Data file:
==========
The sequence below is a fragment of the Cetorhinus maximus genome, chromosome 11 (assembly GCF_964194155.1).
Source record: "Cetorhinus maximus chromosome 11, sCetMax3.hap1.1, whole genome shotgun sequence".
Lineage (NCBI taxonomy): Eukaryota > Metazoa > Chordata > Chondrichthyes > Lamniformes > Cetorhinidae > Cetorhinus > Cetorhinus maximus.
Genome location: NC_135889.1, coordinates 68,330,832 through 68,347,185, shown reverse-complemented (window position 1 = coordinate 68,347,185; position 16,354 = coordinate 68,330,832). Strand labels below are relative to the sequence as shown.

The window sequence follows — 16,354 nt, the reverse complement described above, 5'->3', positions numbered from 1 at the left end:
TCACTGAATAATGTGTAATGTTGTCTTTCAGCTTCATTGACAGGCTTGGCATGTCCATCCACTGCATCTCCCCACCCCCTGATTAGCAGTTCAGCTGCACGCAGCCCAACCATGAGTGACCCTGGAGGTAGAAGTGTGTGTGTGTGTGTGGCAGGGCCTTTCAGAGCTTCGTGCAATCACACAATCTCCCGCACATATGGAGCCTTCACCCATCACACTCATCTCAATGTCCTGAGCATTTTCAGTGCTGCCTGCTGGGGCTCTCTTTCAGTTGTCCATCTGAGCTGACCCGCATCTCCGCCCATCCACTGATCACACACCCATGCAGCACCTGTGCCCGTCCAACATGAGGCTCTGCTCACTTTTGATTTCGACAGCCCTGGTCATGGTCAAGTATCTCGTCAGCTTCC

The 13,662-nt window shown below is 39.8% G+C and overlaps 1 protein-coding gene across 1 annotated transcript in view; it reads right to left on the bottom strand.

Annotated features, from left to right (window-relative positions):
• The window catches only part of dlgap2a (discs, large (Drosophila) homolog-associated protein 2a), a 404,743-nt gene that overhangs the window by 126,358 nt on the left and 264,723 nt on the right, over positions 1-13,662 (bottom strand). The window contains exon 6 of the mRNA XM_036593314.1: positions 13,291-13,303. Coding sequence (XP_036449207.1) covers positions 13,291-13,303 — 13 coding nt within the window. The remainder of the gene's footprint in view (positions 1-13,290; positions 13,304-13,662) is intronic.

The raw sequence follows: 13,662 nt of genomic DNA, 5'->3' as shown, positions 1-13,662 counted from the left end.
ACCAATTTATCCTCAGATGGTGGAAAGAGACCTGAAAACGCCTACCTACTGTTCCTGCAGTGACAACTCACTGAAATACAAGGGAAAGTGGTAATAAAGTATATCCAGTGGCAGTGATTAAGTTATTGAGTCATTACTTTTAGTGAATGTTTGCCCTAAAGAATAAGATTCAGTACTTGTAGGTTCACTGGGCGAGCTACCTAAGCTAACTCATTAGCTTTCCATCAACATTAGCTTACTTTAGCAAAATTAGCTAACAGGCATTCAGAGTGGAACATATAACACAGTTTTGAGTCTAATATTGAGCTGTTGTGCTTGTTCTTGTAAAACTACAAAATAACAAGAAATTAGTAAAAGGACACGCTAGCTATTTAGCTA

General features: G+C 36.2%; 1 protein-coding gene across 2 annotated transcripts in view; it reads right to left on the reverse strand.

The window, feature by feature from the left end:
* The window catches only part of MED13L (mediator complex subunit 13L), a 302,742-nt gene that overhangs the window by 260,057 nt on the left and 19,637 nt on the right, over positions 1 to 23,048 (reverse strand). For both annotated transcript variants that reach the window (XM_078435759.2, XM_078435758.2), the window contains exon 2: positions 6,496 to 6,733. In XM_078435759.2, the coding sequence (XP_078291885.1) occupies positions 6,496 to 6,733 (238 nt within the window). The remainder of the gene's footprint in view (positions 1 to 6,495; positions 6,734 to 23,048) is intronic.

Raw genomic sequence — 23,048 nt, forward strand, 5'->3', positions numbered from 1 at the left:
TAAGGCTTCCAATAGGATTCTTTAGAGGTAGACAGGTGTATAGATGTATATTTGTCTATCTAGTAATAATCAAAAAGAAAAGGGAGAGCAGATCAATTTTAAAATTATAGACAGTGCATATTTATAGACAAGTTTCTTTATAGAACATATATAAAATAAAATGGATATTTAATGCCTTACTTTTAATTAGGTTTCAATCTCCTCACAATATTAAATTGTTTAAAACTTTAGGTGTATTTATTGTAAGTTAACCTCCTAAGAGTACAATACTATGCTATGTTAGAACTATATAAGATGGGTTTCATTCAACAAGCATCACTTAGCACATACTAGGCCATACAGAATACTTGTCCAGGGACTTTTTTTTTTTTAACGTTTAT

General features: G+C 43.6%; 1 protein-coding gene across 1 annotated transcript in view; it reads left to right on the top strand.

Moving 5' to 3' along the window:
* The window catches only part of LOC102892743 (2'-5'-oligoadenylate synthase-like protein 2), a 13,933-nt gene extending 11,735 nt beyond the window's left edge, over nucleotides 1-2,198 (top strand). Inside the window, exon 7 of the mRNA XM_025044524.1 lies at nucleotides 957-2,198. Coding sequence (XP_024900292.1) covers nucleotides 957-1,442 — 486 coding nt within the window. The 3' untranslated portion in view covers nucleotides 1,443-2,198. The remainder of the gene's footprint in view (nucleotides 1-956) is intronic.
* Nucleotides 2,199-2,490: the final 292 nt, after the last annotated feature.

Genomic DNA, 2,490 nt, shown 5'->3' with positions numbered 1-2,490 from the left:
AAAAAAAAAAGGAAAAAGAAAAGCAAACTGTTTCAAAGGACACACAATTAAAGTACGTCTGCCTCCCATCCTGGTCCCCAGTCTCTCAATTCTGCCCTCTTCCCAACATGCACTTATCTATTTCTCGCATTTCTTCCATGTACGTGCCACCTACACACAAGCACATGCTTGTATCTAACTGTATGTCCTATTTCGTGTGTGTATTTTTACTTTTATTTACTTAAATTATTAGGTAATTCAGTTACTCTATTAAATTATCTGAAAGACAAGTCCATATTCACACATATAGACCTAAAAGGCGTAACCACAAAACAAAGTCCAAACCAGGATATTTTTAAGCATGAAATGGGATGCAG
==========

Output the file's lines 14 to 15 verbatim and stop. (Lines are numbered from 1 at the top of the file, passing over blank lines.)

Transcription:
* The window catches only part of MED13L (mediator complex subunit 13L), a 302,742-nt gene that overhangs the window by 260,057 nt on the left and 19,637 nt on the right, over positions 1 to 23,048 (reverse strand). For both annotated transcript variants that reach the window (XM_078435759.2, XM_078435758.2), the window contains exon 2: positions 6,496 to 6,733. In XM_078435759.2, the coding sequence (XP_078291885.1) occupies positions 6,496 to 6,733 (238 nt within the window). The remainder of the gene's footprint in view (positions 1 to 6,495; positions 6,734 to 23,048) is intronic.

Raw genomic sequence — 23,048 nt, forward strand, 5'->3', positions numbered from 1 at the left: